A discipleship relationship is not complicated, it's simple. It's one person helping another person to know Jesus better and to walk in light of the truth of God's word. Sometimes it's very practical . . . an older woman teaching a younger woman the tricks she's learned over the years in time management, childcare, and loving unconditionally, etc. Sometimes it's deeply personal and hopefully God's word is always central. 

That first mentor I was telling you about (our pastor's wife) left my life while I was still in my early teens and how I wish there had been another woman to take her place. I didn't know it yet while she was in my life but I was teetering on the brink of a tremendously painful season and as I look back on myself during those extremely difficult years my heart aches over my own loneliness, my need for someone to be there . . . speaking truth into me . . . my need for someone to listen. It's not that I didn't have great parents but a parent isn't a superstar and there's only so much they can do in each child's life. 

If you're a parent of teens I can't emphasize how important it is to have other godly women speaking into your daughters and other godly men speaking into your sons. Already I have begun to pray for God to raise up men and women who are strong in the faith to speak into my own children, especially as they hit those teen years. Don't be afraid to help direct your children (especially young teens) toward godly men and women although often enough I believe they're drawn toward people who love the Lord all on their own.

Is this risky? Yes. Yes. Yes. Your child will probably spill your dirty secrets and even if they don't their mentor will see things you would rather keep hidden but in reality (in most cases) your pride is the only thing that will receive a solid blow.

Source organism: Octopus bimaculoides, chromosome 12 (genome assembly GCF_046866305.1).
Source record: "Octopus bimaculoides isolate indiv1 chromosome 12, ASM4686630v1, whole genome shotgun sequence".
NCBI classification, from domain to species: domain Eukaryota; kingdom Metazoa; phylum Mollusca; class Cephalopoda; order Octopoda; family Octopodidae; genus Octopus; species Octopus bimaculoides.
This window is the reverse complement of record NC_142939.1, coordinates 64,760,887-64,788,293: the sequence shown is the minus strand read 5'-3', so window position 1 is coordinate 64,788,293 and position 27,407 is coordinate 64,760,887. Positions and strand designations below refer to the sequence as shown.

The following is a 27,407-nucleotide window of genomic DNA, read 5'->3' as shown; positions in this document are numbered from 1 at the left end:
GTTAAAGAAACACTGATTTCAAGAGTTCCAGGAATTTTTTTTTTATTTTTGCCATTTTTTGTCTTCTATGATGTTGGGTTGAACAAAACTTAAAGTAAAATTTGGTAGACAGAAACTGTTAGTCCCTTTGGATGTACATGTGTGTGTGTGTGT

Could it go wrong? It could. You could end up with someone who uses what is shared against you and makes you the object of gossip and slander. It's possible. Not likely, but possible. It's a risk you have to be willing to take. When we obey God's commands there is risk involved . . . not a risk of losing our security and significance . . . because that is wrapped up in what God says about us and no one can ever take it away. But there is a risk of pain. Sometimes it hurts to obey God but in the long run it's never as painful as disobedience.

Although I have had some difficult circumstances come out of discipleship relationships the good that has come out of them far outweighs the negative. I echo what Ann Voskamp said on her blog today:

I am the woman who needs saving from herself again, again, everyday —  the dirty that needs to be wiped clean everyday, the hands that need a cross to wrap a life right around so she won’t get lost.